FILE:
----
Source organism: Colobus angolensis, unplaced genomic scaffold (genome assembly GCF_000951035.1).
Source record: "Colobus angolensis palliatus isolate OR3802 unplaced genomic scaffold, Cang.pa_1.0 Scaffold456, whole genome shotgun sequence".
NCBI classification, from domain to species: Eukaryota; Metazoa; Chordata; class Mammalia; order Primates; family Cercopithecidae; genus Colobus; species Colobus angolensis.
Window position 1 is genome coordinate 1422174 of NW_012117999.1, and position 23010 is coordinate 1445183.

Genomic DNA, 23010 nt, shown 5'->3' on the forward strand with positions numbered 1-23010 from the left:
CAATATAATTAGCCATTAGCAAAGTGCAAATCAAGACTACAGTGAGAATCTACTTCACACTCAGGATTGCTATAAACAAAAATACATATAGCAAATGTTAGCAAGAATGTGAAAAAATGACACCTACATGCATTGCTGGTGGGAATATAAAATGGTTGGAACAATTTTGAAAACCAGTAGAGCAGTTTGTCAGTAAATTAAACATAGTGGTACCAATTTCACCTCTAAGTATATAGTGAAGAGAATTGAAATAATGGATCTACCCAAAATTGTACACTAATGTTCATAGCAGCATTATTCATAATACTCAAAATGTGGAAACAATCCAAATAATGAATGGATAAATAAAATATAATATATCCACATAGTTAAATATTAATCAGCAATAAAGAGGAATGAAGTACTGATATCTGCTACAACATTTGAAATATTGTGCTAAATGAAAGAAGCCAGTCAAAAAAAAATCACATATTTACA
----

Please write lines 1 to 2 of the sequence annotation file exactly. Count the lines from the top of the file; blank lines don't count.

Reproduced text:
Source organism: Colobus angolensis, unplaced genomic scaffold (genome assembly GCF_000951035.1).
Source record: "Colobus angolensis palliatus isolate OR3802 unplaced genomic scaffold, Cang.pa_1.0 Scaffold456, whole genome shotgun sequence".